Personal Finance

How to avoid capital gains tax in your retirement portfolio

Erin Bury, CEO of Willful, joins BNN Bloomberg to discuss protecting assets from capital gains tax upon death.

An increase in Canada’s capital gains tax inclusion rate came into effect on June 25. As the political fog clears, life pretty much continues the way it always has an estimated 99.9 per cent of Canadians, according to the federal government. However, this number has been disputed by industry groups, medical professionals and farmers.

The rest, including corporate executives with share plans, wealthy business owners, real estate speculators and anyone with an average income over $1.4 million, must now pay tax on two-thirds of any gains over $250,000 in a year instead of half.

Capital gains are accrued when an individual sells an asset such as a stock, property or business. The inclusion rate is the portion that is taxed at the filer’s marginal rate.

For the average retirement investor with a good tax strategy, there are tools available to avoid paying a capital gains tax at any rate.

Investments can grow tax-free in a TFSA

The most tax-efficient way to invest is through a tax-free savings account (TFSA), where capital gains - or any income - are never taxed.

The total TFSA contribution limit was expanded by $7,000 on Jan. 1. That means there is an additional $7,000 in contribution space for the vast majority of Canadians who have not contributed the maximum allowable amount in previous years. Allowable amounts are carried forward each year.

Total contribution space varies for individuals based on contributions and withdrawals made over the years. To get an idea of how significant the TFSA has become, the total allowable amount since it was introduced in 2009 is now $95,000.

Assuming Ottawa continues to expand the TFSA contribution limit, long-term investors will have a significant tax shelter to grow their savings.

Balance your TFSA with RRSP investments

Originally billed as a short-term savings vehicle for things like vacations or home renovations, the TFSA has grown into a retirement tax-planning tool that can complement a registered retirement savings plan (RRSP).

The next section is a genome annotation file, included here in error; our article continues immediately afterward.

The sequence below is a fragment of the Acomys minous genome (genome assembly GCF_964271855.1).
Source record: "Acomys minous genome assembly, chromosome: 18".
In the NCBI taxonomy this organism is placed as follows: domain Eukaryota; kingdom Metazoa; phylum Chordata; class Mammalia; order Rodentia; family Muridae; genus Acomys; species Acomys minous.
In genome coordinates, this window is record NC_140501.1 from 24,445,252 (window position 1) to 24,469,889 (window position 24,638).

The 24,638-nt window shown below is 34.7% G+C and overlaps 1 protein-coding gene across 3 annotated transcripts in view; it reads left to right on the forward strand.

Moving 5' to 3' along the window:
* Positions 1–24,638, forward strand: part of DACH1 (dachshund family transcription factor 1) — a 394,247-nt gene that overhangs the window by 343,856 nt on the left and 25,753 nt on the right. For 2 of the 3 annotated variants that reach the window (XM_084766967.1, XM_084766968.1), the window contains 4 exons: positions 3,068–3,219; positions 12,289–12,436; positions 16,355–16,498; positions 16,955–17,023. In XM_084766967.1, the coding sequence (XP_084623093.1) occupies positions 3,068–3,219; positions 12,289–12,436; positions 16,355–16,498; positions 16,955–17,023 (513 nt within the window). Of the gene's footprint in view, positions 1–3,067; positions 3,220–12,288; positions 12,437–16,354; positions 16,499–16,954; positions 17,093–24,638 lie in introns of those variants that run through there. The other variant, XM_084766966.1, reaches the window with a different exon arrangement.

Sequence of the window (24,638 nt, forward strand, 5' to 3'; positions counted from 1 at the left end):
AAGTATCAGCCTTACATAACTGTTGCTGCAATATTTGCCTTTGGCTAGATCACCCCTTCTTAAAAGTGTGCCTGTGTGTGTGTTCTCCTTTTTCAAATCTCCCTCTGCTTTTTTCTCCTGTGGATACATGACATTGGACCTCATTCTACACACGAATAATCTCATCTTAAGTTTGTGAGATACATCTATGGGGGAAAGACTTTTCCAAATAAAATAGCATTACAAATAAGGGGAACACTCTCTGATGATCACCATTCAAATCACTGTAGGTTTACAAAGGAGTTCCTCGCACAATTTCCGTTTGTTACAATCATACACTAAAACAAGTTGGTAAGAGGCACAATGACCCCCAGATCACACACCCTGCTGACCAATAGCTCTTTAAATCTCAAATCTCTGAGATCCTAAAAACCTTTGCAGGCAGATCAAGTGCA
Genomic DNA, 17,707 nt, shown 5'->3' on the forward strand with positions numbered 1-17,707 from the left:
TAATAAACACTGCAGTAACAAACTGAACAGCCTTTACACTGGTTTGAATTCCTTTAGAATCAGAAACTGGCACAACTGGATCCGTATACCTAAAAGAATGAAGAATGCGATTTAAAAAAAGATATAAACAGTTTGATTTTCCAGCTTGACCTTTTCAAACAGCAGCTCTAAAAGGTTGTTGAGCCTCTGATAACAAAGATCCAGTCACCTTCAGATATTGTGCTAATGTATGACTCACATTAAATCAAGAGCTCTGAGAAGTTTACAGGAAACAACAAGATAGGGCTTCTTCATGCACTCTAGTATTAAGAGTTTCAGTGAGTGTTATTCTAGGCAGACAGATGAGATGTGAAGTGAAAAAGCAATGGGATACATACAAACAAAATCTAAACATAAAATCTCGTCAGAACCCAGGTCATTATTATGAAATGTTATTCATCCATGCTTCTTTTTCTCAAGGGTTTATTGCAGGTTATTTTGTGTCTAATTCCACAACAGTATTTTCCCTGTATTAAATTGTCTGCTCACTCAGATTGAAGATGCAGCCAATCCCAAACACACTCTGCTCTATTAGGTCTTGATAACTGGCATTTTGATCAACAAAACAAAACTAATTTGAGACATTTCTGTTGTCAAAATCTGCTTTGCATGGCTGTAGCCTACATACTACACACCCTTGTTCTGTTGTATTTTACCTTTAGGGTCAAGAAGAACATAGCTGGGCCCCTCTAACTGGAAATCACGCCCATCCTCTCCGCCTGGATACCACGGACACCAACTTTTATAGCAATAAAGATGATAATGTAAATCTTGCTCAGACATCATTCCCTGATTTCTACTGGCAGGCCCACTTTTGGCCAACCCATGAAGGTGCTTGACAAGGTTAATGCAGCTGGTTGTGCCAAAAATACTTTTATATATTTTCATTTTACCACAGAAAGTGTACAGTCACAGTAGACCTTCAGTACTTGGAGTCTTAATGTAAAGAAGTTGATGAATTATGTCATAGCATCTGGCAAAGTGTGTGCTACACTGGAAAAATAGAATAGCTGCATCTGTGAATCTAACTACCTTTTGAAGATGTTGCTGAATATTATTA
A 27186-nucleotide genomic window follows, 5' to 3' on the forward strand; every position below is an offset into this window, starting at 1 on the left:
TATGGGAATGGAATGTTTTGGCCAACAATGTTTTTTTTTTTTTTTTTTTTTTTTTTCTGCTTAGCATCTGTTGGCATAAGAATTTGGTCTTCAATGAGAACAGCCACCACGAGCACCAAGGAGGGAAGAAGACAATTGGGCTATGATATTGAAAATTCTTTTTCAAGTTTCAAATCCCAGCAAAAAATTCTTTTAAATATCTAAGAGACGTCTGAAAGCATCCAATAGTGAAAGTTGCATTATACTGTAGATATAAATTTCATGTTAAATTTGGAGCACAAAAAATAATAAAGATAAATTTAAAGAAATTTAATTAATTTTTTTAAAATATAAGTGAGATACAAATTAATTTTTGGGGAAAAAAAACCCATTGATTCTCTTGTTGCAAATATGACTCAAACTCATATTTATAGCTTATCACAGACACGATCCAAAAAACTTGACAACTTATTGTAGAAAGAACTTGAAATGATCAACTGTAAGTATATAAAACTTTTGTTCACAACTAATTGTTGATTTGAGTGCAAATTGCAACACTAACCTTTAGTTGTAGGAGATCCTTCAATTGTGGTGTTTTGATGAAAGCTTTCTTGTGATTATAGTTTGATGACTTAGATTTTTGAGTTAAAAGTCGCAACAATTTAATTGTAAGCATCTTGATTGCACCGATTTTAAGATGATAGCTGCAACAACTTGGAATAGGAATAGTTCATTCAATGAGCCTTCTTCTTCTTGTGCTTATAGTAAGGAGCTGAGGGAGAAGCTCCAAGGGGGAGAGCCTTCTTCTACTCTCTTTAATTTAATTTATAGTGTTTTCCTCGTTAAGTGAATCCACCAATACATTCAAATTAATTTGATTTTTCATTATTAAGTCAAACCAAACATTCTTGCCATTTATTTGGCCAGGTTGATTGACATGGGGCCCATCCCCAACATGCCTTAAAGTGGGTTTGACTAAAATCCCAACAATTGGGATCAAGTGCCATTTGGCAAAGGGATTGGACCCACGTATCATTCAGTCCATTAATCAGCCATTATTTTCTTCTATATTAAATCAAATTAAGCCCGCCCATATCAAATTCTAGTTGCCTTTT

Their differences are their strengths. RRSP contributions can be deducted from taxable income (unlike TFSAs) and grow tax-free, but those contributions and the returns they generate over time are fully taxed at the individual’s marginal rate when they are withdrawn.

With proper planning, RRSP withdrawals can be capped at the lowest marginal tax rate in retirement and topped up with tax-free money from a TFSA – lowering the overall tax bill significantly.

Both RRSPs and TFSAs can hold just about any type of investment including stocks traded on major exchanges, bonds, mutual funds or exchange-traded funds (ETFs).

It’s important to note that investments in a non-registered account can not be transferred to a registered account. Investors must sell the investment first and pay the applicable capital gains tax.

On the bright side, capital losses from the sale of equities in a non-registered account can be used to offset capital gains going back three years or forward at any point in the future.

The case for investing in second properties is weaker

Capital gains on the sale of a principal residence are not taxed, which makes owning a home as tax-efficient as a TFSA.

A capital gains tax, however, is applied to the sale of any additional properties such as cottages or rental properties. If the capital gain exceeds $250,000, the inclusion rate is now two-thirds.

An example of how the new rules might apply provided by the Department of Finance says that a high-income earner in Ontario with a $400,000 salary and a capital gain of $300,000 from selling a second property would pay 50 per cent of that gain, plus an additional two-thirds.

As a result, their tax payment would rise to $158,333. Under the current rules, they would have only paid $150,000.

The higher capital gains inclusion rate is the latest in a series of federal government clampdowns on tax perks for second properties.

Alternatively, investors looking to get diversified real estate exposure beyond their principal residence without tax implications have the option of buying real estate investment trusts (REITs) in their TFSA.

If you are fortunate enough to exceed your allowable RRSP and TFSA limits you can still avoid paying capital gains tax by donating the spillover capital gains to a registered charity.

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